Did You Know? Speed Sailing

Who knew?  Well, Wikipedia does!   Today’s exploration, speed sailing, the art of sailing a craft as fast as possible over a predetermined route, and having its overall or peak speed recorded and accredited by a regulatory body.

We found it interesting to scan dates and speeds, with some of the top speeds being almost unbelieveable!  The videos included here give a pretty good idea of how fast they are moving.

By Ludovic PéronSelf-photographed, CC BY-SA 2.5,

l’Hydroptère, the previous nautical mile record holder

Speed sailing records are sanctioned, since 1972, by the World Sailing Speed Record Council (WSSRC). Records are measured either by average speed over a specified distance or by total distance traveled during a specified time interval. The three most sought after records are the:

Nautical mile records

– To some, most of these wouldn’t be considered boats, per se!  More rockets on the water!

Date Craft Skipper Location Speed (knots) Speed (km/h)
18 November 2012 Vestas Sailrocket 2 Paul Larsen AUS Walvis Bay, NAM 55.32[2] 102.45
8 November 2009 l’Hydroptère Alain Thébault FRA Hyères FRA 50.17 92.91 .[4]
4 September 2009 l’Hydroptère Alain Thébault FRA Hyères FRA 48.72 90.23 500 metre record broken on the same run.
Oct 2008 l’Hydroptère Alain Thébault FRA Port Saint-Louis FRA 43.09 79.80
April 2007 l’Hydroptère Alain Thébault FRA Baie de Quiberon FRA 41.69 77.21
October 2006 Windsurfer Bjorn Dunkerbeck ND Walvis bay, Namibia 41.14 76.19
October 2005 Windsurfer Finian Maynard IRL Walvis bay, Namibia 39.97 74.02
November 2004 Windsurfer Bjorn Dunkerbeck ND Port Saint-Louis FRA 34.44 63.78
July 2003 Windsurfer Bjorn Dunkerbeck ND Aringa, Grand Canaria 33.96 62.89

Day’s run[edit]

Day’s run is the distance traveled by a vessel in one day, normally measured from noon to noon. This was the traditional measure used in the days of packet and clipper ships and varied in the actual time dependent on whether the vessel was sailing east or west. The records certified by the WSSRC since 1994 are based on a 24-hour distance measure irrespective of longitude.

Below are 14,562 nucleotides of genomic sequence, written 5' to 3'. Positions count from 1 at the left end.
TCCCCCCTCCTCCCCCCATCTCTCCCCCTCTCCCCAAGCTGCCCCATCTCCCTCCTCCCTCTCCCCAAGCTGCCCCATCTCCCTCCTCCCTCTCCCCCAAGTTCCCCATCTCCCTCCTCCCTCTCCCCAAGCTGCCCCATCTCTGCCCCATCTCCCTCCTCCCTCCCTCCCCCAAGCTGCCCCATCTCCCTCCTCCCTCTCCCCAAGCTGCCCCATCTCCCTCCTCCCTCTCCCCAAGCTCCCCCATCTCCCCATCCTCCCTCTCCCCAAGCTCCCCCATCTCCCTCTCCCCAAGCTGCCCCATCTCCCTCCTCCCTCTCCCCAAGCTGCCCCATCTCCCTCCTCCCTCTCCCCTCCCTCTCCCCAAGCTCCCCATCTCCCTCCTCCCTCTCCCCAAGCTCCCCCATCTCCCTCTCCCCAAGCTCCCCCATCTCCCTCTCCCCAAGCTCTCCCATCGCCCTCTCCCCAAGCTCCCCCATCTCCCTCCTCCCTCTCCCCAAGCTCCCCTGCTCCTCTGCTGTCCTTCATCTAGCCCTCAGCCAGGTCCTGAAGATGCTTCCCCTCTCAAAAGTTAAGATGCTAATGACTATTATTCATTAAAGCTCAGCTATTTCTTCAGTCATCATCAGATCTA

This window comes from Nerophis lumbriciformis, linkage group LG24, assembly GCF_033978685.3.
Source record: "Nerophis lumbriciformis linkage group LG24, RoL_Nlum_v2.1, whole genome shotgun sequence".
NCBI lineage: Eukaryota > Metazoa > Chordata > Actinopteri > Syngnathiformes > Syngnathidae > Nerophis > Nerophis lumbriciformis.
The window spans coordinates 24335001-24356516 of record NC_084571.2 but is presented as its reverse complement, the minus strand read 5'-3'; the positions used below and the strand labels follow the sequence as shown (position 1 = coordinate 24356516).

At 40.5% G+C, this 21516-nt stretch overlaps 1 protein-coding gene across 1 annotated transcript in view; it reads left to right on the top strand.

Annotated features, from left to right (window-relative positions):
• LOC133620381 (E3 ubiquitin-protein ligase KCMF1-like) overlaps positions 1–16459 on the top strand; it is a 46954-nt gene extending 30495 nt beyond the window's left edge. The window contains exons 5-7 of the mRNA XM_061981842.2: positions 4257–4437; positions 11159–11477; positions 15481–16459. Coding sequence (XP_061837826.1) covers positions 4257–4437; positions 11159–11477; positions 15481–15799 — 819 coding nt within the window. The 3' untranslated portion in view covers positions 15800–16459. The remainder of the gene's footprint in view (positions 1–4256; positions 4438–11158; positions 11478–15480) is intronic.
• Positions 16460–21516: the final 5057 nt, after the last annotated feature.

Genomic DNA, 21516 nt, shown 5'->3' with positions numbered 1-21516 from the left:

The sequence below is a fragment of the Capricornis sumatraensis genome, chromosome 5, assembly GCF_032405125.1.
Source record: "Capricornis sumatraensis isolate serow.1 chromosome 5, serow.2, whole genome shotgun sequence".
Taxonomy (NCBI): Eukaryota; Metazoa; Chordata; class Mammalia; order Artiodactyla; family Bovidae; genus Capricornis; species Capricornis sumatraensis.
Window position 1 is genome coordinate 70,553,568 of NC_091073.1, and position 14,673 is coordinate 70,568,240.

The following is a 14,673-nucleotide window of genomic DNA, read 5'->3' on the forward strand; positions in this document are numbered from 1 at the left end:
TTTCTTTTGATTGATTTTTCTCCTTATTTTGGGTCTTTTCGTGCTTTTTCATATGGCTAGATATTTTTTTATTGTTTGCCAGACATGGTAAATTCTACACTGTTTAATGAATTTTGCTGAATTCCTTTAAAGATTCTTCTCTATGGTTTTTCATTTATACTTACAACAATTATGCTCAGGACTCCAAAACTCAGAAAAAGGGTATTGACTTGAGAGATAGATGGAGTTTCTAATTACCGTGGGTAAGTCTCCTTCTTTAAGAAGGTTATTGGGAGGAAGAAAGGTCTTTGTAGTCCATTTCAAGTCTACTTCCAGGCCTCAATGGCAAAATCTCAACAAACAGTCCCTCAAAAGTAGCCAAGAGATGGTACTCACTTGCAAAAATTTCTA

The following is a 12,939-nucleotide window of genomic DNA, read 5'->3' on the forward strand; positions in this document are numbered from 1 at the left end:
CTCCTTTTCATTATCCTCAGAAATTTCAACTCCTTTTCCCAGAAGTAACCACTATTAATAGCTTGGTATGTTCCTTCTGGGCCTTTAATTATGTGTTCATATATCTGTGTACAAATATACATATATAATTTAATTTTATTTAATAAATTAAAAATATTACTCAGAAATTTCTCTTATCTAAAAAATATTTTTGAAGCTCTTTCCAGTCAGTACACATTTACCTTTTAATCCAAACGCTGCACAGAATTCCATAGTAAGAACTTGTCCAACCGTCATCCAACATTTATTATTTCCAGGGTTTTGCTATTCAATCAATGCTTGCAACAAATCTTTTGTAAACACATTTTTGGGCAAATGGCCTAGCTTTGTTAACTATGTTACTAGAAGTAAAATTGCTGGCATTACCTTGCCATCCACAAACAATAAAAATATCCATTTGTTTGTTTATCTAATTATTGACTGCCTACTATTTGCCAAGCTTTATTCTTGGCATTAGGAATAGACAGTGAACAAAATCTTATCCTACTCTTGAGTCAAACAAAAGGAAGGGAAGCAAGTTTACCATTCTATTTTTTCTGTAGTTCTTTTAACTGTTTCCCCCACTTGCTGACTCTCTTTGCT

24 hour distance record[edit]

Distance Yacht Skipper Crew Date Competition Average speed
436 nmi (807 km; 502 mi)[5] United Kingdom Lightning James Nolan “Bully” Forbes 1 March 1854 18.16 knots (33.63 km/h; 20.90 mph)
465 nmi (861 km; 535 mi) United States Champion of the Seas Alexander Newlands 11 December 1854 19.375 knots (35.883 km/h; 22.296 mph)
512 nmi (948 km; 589 mi) Canada Formule Tag Michael Birch 1984 21.33 knots (39.50 km/h; 24.55 mph)
517 nmi (957 km; 595 mi) France Fleury Michon VIII Philippe Poupon 1987 21.54 knots (39.89 km/h; 24.79 mph)
522.73 nmi (968.10 km; 601.55 mi) France Jet Services V Serge Madec 1990 21.85 knots (40.47 km/h; 25.14 mph)
524.63 nmi (971.61 km; 603.73 mi) France Lyonnaise des eaux Olivier de Kersauson 1994 21.91 knots (40.58 km/h; 25.21 mph)
540 nmi (1,000 km; 620 mi) France Primagaz Laurent Bourgnon (singlehanded) 1 1994 22.50 knots (41.67 km/h; 25.89 mph)
547.3 nmi (1,013.6 km; 629.8 mi) France Explorer Bruno Peyron 1994 22.80 knots (42.23 km/h; 26.24 mph)
590.23 nmi (1,093.11 km; 679.22 mi) United States PlayStation Steve Fossett 1999 24.59 knots (45.54 km/h; 28.30 mph)
625.7 nmi (1,158.8 km; 720.0 mi) France Club Med Bruno Peyron & Grant Dalton 14 11 November 2000 26.07 knots (48.28 km/h; 30.00 mph)
629.5 nmi (1,165.8 km; 724.4 mi) France Innovation Explorer Loick Peyron 13 2001 The Race 26.23 knots (48.58 km/h; 30.18 mph)
655.2 nmi (1,213.4 km; 754.0 mi) France Club Med Grant Dalton 2001 27.30 knots (50.56 km/h; 31.42 mph)
687.17 nmi (1,272.64 km; 790.78 mi) United States PlayStation Steve Fossett 2001 28.63 knots (53.02 km/h; 32.95 mph)
694.78 nmi (1,286.73 km; 799.54 mi) United Kingdom Maiden II Adrienne CahalanHelena Darvelid & Brian Thompson 2002 28.95 knots (53.62 km/h; 33.32 mph)
706.2 nmi (1,307.9 km; 812.7 mi) France Orange II Bruno Peyron 2004 29.43 knots (54.50 km/h; 33.87 mph)
766.8 nmi (1,420.1 km; 882.4 mi) France Orange II Bruno Peyron 3 July 2006 31.95 knots (59.17 km/h; 36.77 mph)
794 nmi (1,470 km; 914 mi) France Groupama 3 Franck Cammas 10 20 July 2007 33.08 knots (61.26 km/h; 38.07 mph)
907.9 nmi (1,681.4 km; 1,044.8 mi)[6] France Banque Populaire V Pascal Bidégorry 11 August 2009 37.83 knots (70.06 km/h; 43.53 mph)

Note that the nineteenth century records are not strictly compatible as they measure a “Day’s run” which was measured noon to noon regardless of longitude. The two entries above were both eastbound and therefore less than 24 hours.

Instantaneous speed record[edit]

The idea of an instantaneous speed record is not officially sanctioned by the WSSRC and is, therefore, not officially measured or documented. The highest speed ever reported is from the crew of Vestas Sailrocket 2 : on 24 November 2012 they recorded a top speed of 68.33 knots in a 25-29 knots wind. [7]

Previously, the highest speed ever reported was from the crew of l’Hydroptère. During an attempt on 21 December 2008 at Port-Saint-Louis-du-Rhône, they recorded a top speed of approximately 61 knots (speed not verified or registered on any onboard instrumentation) during a 45 knot gust of wind. This heavy gust of wind overpowered the sailboat, causing it to capsize at high speed. The crew sustained only minor injuries.[8]

Sovereign of the Seas, 1852, 258 ft, the fastest and longest ship yet built when she was launched in New York, designed and built by Donald Mackay, America’s foremost clipper designer. On her maiden voyage, she sailed New York to San Francisco in 103 days. This ship achieved the fastest ever recorded speed of a sailing vessel (22 knots).

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